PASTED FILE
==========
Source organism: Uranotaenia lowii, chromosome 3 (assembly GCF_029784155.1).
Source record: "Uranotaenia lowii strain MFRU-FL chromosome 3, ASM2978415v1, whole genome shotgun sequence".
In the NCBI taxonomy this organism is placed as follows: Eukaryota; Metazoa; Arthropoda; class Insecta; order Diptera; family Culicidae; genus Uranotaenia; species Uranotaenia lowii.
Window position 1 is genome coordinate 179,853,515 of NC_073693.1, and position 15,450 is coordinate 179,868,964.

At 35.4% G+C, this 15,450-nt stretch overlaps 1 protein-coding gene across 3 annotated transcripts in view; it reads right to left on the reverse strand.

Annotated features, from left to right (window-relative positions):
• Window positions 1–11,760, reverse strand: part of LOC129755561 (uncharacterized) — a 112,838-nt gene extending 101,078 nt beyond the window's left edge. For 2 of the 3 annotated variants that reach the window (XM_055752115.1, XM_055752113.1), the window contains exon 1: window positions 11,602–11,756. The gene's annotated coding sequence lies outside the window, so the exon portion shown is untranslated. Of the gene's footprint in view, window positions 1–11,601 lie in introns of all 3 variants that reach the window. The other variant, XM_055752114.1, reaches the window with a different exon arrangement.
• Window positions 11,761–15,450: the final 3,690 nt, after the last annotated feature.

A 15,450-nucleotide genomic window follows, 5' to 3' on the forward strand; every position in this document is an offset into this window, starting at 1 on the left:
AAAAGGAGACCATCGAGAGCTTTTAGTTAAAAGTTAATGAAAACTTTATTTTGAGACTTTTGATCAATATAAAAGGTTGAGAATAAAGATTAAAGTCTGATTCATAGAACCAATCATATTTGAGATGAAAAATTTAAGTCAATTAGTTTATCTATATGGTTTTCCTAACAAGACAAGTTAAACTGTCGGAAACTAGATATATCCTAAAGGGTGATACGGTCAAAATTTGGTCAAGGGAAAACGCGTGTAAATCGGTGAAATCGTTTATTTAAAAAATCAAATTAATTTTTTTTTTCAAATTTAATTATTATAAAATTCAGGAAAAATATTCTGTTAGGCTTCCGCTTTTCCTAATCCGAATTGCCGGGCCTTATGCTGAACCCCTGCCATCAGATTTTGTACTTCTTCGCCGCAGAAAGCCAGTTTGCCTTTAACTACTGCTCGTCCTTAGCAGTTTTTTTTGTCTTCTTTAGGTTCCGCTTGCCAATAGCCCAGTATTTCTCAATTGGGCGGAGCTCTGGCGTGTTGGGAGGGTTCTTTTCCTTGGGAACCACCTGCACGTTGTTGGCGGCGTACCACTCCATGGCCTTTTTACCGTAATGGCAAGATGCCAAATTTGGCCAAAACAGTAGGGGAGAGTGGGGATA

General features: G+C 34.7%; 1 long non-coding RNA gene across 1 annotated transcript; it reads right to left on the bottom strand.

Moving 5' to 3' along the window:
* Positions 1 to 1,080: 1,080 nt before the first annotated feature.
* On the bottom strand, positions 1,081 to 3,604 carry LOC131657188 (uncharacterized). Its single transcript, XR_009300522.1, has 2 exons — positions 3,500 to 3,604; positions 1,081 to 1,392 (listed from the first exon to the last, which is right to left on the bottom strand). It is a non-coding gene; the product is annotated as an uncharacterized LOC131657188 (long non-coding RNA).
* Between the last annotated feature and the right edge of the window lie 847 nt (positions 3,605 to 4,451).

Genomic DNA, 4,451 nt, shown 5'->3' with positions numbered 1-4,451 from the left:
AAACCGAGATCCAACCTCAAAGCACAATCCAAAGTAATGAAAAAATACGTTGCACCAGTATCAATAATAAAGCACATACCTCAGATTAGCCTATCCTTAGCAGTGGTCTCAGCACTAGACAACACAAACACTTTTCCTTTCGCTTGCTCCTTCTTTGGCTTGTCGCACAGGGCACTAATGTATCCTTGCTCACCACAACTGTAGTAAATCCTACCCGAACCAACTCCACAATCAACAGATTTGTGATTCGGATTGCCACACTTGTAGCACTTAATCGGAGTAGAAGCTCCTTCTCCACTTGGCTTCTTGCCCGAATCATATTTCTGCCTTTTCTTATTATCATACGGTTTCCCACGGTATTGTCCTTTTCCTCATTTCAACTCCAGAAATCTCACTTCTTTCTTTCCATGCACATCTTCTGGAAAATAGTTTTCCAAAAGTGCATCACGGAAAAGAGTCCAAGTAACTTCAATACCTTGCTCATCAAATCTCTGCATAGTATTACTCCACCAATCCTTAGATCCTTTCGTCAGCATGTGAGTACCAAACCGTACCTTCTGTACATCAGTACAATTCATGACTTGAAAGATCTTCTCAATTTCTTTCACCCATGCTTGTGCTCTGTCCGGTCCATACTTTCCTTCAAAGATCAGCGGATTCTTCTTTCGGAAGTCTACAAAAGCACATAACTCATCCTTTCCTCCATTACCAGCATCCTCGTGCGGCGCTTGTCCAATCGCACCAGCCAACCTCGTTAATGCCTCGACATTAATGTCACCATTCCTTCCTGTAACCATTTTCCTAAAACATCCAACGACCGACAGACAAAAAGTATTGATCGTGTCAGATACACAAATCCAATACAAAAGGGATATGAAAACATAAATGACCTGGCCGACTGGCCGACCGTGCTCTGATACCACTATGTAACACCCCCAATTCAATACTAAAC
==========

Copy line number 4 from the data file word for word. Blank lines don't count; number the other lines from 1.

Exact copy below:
Window position 1 is genome coordinate 179,853,515 of NC_073693.1, and position 15,450 is coordinate 179,868,964.